Drive an hour northwest of Philadelphia and find Hopewell Furnace, an iron-producing village in operation from 1771 to 1883 and preserved to look as it did in its heyday circa 1835.
This "iron plantation," as it has been called, consists of a blast furnace, an ironmaster's mansion, a charcoal house, smoke house, blacksmith shop, schoolhouse and more.
Things to See & Do
- Take a self-guided tour of the community, its buildings and farmland.
- See the new baby lambs or attend a sheep shearing session if visiting in the spring.
- Participate in a living history demonstration such as charcoal production if visiting in the summer.
- Pick apples if visiting in September or October.
- Explore the park visitor center/museum which features audio-visual programs, exhibits, and a bookstore.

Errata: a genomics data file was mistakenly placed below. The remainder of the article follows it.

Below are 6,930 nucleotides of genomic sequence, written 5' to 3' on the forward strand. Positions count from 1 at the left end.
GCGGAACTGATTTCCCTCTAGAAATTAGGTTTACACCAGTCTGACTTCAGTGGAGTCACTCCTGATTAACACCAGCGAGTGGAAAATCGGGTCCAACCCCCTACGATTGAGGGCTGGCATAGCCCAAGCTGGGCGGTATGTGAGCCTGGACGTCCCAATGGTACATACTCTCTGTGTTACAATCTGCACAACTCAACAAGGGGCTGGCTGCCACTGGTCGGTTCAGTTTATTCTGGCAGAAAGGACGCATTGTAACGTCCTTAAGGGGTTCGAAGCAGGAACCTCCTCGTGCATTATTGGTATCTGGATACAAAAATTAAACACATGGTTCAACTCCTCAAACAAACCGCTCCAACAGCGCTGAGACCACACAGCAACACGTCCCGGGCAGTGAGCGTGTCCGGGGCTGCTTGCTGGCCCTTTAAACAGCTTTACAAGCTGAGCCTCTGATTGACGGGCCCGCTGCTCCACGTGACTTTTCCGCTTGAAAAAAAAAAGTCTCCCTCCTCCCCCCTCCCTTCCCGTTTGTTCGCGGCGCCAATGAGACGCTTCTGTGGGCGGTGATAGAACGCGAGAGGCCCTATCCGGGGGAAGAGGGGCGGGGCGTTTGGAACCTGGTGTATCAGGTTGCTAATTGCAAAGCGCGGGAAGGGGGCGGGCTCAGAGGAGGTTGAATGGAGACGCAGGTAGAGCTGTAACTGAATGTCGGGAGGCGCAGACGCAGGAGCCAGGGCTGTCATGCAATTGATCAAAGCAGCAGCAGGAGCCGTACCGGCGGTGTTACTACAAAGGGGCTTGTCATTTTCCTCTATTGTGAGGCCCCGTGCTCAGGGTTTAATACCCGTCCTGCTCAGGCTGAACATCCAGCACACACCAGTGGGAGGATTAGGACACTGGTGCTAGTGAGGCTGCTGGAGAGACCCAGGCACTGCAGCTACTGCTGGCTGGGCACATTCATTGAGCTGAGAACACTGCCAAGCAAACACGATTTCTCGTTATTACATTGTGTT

- View the 15 minute theater program that presents a history of the Hopewell Furnace community.
- Take a self-guided walking tour of the historic community. Enter the historic buildings where interpretive recordings and text will tell you the story of each.
- Experience living history programs and demonstrations presented during the summer season (late June through Labor Day) that show the work and lifestyles of Hopewell's inhabitants.
- Walk (by trails) or drive to historic Bethesda Church (1 mile) and visit this corner of Hopewell's history.
Hopewell Furnace National Historical Site Insider Tips
- Watch for the small, farm animals.
- Wear comfortable clothing to support the considerable walking involved.
- There are no restaurant facilities in the park or its immediate vicinity. The visitor center offers vending snacks, soft drinks and water.
- The park's 12 miles of hiking trails (that interconnect with those of neighboring French Creek State Park) are open everyday.
- Check the calendar for seasonal hours and events.
- The park is fully open from 9:00 a.m. until 5:00 p.m. Wednesday through Sunday as well as Memorial Day, Independence Day, Labor Day, and Columbus Day. Its visitor center (including rest rooms), parking lot and historic buildings are closed on Mondays, Tuesdays, and other federal holidays.